Wrapped in a solemn cloak of white precast panels, the newly opened Edward M. Kennedy Institute for the United States Senate presents a commanding face. With clean lines and smooth surfaces, the new museum serves to advance the Senate while memorializing one of the body’s most prominent firebrands. The low-slung structure contrasts with the towering forms of I.M. Pei’s adjacent presidential library for John F. Kennedy while maintaining a constant aesthetic dialogue. The architects at Rafael Viñoly planned it that way.
“We looked to the I.M. Pei building in terms of the character and scale, materials, and geometry of the EMK Institute,” David Rolland, partner at Rafael Viñoly Architects, told AN. “In that regard, we were both inspired by the John F. Kennedy Presidential Library but also felt we could make something that was unique and yet had a connection with it.”
Care was taken to align the building’s massing and height with the presidential library. “Like the JFK presidential library, the forms are very platonic shapes, and they are situated and arranged abstractly,” said Rolland. Two flanking arms—set at 45 degrees mirroring the alignment of the adjacent library—give shape to the building’s forecourt, rising starkly from a plane of grass. A raised “bridge” traverses the lawn, lined with 50 bollards, each inscribed with the name of a state and ordered in sequence of when it joined the union.
At the center of the Institute, a monolith projects up from the roof indicating the location of a replica of the U.S. Senate Chamber inside. The mass is clad in dark composite metal panels with tight joints so it appears as a single mass. That dark tone is reflected inside by a black stone wall that surrounds the chamber. “As you first enter the building, you come through the forecourt across a bridge and then enter through a large glass vestibule, with almost no metal. It’s just sheets of insulated glass,” said Rolland. “There is a gradation from the white on the outside into that darker form of the Senate chamber.”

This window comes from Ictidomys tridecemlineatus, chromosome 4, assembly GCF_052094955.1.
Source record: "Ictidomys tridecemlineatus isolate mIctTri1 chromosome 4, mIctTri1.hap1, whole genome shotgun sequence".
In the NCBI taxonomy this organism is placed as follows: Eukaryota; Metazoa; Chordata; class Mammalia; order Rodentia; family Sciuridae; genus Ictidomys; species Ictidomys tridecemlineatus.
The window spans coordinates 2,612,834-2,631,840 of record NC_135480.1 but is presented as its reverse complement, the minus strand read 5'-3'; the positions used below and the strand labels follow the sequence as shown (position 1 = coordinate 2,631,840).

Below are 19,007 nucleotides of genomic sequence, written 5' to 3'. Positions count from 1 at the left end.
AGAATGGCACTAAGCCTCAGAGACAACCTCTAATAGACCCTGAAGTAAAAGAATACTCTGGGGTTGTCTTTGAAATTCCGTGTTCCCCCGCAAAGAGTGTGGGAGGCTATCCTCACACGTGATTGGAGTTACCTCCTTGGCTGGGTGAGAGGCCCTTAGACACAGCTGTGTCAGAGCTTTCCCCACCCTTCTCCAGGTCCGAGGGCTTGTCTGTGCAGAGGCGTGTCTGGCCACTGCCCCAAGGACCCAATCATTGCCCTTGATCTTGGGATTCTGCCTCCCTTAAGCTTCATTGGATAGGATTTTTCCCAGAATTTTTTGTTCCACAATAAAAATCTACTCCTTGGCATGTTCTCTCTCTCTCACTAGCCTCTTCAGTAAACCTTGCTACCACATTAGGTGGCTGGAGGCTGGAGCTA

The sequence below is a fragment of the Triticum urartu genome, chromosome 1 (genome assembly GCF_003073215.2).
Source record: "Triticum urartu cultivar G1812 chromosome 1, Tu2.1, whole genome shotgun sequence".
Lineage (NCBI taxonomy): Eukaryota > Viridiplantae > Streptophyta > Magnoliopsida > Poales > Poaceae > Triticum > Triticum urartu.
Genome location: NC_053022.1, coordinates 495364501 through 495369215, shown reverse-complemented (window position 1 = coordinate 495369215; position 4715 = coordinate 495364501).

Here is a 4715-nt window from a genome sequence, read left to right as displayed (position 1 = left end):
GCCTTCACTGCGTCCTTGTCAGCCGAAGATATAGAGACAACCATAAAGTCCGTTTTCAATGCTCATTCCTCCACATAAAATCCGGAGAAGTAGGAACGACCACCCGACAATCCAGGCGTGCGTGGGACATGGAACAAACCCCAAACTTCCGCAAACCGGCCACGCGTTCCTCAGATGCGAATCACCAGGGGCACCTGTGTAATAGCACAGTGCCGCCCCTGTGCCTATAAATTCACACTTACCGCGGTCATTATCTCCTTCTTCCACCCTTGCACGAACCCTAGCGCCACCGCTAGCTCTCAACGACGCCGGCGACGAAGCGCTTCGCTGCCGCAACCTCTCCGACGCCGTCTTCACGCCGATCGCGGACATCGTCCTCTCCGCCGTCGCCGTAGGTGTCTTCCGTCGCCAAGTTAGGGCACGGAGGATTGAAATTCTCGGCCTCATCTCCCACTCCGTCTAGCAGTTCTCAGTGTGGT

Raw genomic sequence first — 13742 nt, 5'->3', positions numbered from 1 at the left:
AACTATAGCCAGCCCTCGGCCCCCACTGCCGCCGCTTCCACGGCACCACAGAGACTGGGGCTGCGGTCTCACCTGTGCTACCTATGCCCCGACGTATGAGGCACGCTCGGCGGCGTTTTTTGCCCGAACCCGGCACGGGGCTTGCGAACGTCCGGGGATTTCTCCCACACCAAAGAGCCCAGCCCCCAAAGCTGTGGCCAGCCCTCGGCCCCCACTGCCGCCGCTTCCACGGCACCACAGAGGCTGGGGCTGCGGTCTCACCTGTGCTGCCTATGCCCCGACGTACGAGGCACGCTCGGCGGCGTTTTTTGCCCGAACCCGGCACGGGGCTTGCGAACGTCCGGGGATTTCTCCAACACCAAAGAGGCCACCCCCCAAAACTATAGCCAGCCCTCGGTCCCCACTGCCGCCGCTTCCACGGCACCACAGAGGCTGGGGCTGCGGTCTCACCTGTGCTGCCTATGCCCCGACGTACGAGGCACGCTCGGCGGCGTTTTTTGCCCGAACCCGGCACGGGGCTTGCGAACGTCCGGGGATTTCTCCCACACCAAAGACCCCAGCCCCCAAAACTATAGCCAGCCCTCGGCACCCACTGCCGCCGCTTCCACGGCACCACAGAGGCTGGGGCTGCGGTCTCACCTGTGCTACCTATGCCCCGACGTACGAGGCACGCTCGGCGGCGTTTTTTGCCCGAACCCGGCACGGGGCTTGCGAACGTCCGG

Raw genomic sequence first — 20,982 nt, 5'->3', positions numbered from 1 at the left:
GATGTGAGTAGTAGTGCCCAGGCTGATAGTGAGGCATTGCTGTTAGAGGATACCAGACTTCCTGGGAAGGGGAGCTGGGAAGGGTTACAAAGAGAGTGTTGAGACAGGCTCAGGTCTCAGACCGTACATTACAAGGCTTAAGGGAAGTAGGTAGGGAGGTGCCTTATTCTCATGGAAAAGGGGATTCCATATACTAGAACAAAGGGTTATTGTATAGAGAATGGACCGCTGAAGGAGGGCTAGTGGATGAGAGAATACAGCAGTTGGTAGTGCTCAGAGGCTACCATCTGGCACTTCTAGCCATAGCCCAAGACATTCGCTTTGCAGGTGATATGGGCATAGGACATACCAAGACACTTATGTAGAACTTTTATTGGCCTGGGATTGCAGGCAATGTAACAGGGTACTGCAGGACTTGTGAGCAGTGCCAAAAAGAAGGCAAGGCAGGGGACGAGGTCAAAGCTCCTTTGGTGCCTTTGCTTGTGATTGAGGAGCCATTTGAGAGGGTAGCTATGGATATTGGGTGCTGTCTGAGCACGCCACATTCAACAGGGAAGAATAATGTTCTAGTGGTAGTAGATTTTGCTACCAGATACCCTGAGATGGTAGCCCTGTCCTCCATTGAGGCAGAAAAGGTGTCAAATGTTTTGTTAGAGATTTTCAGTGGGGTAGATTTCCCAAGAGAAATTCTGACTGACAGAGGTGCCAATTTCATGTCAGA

The Senate chamber is a nearly exact replica, updated to fit modern accessibility codes, where visitors will experience simulated legislative sessions. “The space feels extraordinarily authentic,” said Rolland. “The doors you enter through are pairs of two-foot-wide doors. There’s something very unique about that process of opening two doors to enter a space. It’s not the way we’re used to entering buildings.”
Surrounding the chamber, a square ring of flexible space can accept events and exhibitions. “The exhibit space is all digital,” said Rolland, a move designed to engage with a younger audience. Three hundred feet of linear projections can be switched off to create a blank slate for events. “The space itself is completely flexible in the regard that it’s an empty hall and it’s the projection itself that brings life to it,” he added.
Finally, an outer ring contains classrooms and administrative space with a replica of Kennedy’s Senate office in the northeast corner. “Everything that was in the original office came over,” said Rolland. “Including the tennis ball that was under the desk for the dogs. The artwork, the photographs, the model ships on the fireplace mantelpiece.”
“There was a great deal of attention paid to help foster the institute’s mission of teaching civics and the legislative process in a non-partisan manner,” said Rolland. “We wanted to make sure the architecture was reflective of that.”